Science in the Movies and Real Life

In the current smash hit, The Martian, Matt Damon plays a NASA botanist who is stranded and has to find a way to survive on Mars using his scientific skills, aided by the inventiveness of earth-bound rocket scientists and other experts. In addition to its engaging story and cinematography, The Martian pays homage to the power of science to conceive of grand visions and solve seeming insurmountable problems.

Science -- and scientists -- in real life often get much less respect. In the world outside the multiplex, they are often subjected to criticism or outright disbelief. While science skeptics are rarely a majority of Americans, they attract attention and wield cultural and political influence well beyond their numbers. On climate change, only fifty percent of the public believes it is caused by human activity (compared to 87 percent of scientists). Combined with the nine percent who believe it does not exist, they have helped stymie accepting responsibility to address the problem. On evolution, only 65 percent believe that humans have evolved over time (compared to 98 percent of scientists), and the 33 percent who believe humans have always existed in their present form claim that evolution is "just one theory," a profound misinterpretation of what a theory means in science. In regard to vaccinations, 24 percent of Americans believe they are a likely cause of autism. Their impact results in only 68 percent of the public saying that vaccinations should be required (compared to 86 percent of scientists), threatening not only the health of their children but of others as well. On some issues, scientists are even barred from applying their methods, such as the long-standing Congressional opposition to funding for research on the causes of gun violence.

How can we explain this disconnect between life on the screen and on the street? This is not a trivial question. The techniques of science have been instrumental in raising the standard of living of billions, which includes relieving the world of diseases, hunger, and poverty. They have ameliorated many social problems, and they hold the promise of untold future benefits. Yet disdain for science and scientists, especially when incorporated into political movements, threatens scientific funding, progress, and a rational approach to decision making on critical issues.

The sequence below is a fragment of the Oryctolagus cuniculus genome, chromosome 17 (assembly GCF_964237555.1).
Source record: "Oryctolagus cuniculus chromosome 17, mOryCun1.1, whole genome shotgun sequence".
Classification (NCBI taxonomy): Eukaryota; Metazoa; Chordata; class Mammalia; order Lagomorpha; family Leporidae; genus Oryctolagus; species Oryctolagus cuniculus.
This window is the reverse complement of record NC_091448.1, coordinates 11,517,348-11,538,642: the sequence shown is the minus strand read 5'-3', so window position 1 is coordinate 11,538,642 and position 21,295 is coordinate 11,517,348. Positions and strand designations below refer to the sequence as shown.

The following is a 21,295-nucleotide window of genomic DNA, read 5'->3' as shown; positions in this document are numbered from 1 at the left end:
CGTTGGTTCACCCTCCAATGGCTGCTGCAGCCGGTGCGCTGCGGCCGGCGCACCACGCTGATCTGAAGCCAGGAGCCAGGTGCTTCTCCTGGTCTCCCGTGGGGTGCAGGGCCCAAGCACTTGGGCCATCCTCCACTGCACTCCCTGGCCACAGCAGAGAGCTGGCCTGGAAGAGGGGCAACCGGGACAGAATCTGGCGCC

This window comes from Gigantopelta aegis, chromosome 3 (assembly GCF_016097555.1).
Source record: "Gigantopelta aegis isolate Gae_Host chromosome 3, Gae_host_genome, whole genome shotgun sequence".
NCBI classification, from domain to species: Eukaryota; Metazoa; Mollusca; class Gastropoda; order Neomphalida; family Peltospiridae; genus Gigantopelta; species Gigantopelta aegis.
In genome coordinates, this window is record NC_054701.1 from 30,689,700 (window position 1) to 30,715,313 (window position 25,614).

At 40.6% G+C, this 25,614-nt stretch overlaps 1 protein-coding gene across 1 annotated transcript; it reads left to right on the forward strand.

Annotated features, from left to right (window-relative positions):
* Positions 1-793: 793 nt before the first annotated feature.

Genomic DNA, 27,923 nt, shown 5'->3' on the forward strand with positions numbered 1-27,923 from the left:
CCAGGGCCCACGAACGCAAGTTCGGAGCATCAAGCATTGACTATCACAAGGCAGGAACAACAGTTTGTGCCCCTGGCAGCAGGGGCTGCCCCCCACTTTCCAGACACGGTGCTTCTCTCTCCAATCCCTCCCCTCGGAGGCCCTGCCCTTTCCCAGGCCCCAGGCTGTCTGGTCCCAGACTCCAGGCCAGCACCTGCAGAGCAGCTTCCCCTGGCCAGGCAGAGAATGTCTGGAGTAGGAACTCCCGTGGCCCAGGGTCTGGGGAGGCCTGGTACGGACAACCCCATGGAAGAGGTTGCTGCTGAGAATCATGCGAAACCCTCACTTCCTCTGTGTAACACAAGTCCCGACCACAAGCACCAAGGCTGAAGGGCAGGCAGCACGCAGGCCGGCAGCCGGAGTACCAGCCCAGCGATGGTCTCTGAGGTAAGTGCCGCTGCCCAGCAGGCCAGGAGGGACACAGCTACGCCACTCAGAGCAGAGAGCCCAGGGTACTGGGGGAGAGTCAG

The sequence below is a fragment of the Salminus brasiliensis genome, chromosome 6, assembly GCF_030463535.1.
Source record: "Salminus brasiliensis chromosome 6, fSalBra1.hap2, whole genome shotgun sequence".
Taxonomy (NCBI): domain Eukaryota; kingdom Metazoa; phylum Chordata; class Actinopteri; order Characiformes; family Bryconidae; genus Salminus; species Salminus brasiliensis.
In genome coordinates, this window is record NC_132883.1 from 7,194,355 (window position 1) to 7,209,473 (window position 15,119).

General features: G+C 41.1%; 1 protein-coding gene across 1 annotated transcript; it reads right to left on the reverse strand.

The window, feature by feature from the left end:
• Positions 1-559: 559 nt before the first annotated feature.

One source of the distrust in science has roots in the disconnect between comforting ideologies and the discomfort inherent in the scientific process. The role of science is to subject beliefs -- the heart and soul of ideology -- to questions about assumptions, data, and conclusions. Another source of distrust in the anti-intellectualism that lurks in the background of American culture. For some, scientists are ivory-tower elitists who don't understand real life. "Joe the Plumber," not "Joe the Chemist" was chosen to represent this view, which, when unchecked, entails a willful ignorance of facts, a kind of contemporary "book burning." (It also ignored the contributions of science to modern plumbing.)

For still others, science is viewed as inherently flawed and unreliable because new results contradict earlier findings. That scientists change their conclusions based on further research is viewed as a reason to distrust science rather than as the natural result of applying the scientific method. Science's driving force is to criticize itself, an uncomfortable, unwelcome intrusion into the lives of those who seek certainty.

Trust in science is also impacted by those who misuse it to win arguments, or who stay silent when others do, solely for political advantage. In the second Republican Presidential Candidate debate, Donald Trump charged that vaccines cause autism in some children. Despite massive evidence to the contrary, the assertion went mostly unchallenged by two physicians, Ben Carson and Rand Paul, standing just feet away on the stage.

Admittedly, science itself can play a part in its own credibility gap. Some scientists have weakened the public's trust when they have manipulated data in service to fame, career advancement, or their own hypotheses. Yet, in a wholly unscientific conclusion, these exceptions are treated by many as typical of scientific practice rather than as outliers in an otherwise carefully self-monitored profession. Scientists also have too often failed to communicate adequately with the public at large, as if making their work and methods accessible to a general audience is someone else's responsibility.

One doubts that The Martian would have thrilled audiences if Matt Damon had belittled NASA, if those trying to rescue him had ignored the scientific facts of the situation they faced, if the public had turned into a witch-hunting crowd instead of cheering for science to save him, or if the director had made the science so complex and hard to understand that the audience would have been unable to follow the story. There just might be a lesson here from the movies that could be useful in real life.